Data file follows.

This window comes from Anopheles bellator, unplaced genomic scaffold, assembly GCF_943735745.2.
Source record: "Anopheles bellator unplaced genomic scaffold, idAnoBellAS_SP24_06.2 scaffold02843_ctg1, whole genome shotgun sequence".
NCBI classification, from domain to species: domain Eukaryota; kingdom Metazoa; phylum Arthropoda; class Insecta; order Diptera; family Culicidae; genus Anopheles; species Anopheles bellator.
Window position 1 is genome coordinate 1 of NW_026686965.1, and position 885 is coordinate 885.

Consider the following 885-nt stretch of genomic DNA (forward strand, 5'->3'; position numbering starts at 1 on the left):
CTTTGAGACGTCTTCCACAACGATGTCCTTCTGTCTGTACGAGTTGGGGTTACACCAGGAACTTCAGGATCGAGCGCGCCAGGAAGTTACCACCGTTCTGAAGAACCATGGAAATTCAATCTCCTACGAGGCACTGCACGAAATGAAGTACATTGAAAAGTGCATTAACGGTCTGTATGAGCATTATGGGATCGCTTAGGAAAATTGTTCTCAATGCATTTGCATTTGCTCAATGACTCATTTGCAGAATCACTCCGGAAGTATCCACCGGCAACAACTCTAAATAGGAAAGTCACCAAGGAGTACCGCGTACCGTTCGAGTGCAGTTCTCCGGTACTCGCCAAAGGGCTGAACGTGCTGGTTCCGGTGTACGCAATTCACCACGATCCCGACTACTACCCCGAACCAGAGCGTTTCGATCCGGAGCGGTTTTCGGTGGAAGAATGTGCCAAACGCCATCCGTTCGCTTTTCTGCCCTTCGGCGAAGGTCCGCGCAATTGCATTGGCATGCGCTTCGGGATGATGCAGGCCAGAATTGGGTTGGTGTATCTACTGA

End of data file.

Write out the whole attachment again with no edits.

This window comes from Anopheles bellator, unplaced genomic scaffold, assembly GCF_943735745.2.
Source record: "Anopheles bellator unplaced genomic scaffold, idAnoBellAS_SP24_06.2 scaffold02843_ctg1, whole genome shotgun sequence".
NCBI classification, from domain to species: domain Eukaryota; kingdom Metazoa; phylum Arthropoda; class Insecta; order Diptera; family Culicidae; genus Anopheles; species Anopheles bellator.
Window position 1 is genome coordinate 1 of NW_026686965.1, and position 885 is coordinate 885.

Consider the following 885-nt stretch of genomic DNA (forward strand, 5'->3'; position numbering starts at 1 on the left):
CTTTGAGACGTCTTCCACAACGATGTCCTTCTGTCTGTACGAGTTGGGGTTACACCAGGAACTTCAGGATCGAGCGCGCCAGGAAGTTACCACCGTTCTGAAGAACCATGGAAATTCAATCTCCTACGAGGCACTGCACGAAATGAAGTACATTGAAAAGTGCATTAACGGTCTGTATGAGCATTATGGGATCGCTTAGGAAAATTGTTCTCAATGCATTTGCATTTGCTCAATGACTCATTTGCAGAATCACTCCGGAAGTATCCACCGGCAACAACTCTAAATAGGAAAGTCACCAAGGAGTACCGCGTACCGTTCGAGTGCAGTTCTCCGGTACTCGCCAAAGGGCTGAACGTGCTGGTTCCGGTGTACGCAATTCACCACGATCCCGACTACTACCCCGAACCAGAGCGTTTCGATCCGGAGCGGTTTTCGGTGGAAGAATGTGCCAAACGCCATCCGTTCGCTTTTCTGCCCTTCGGCGAAGGTCCGCGCAATTGCATTGGCATGCGCTTCGGGATGATGCAGGCCAGAATTGGGTTGGTGTATCTACTGA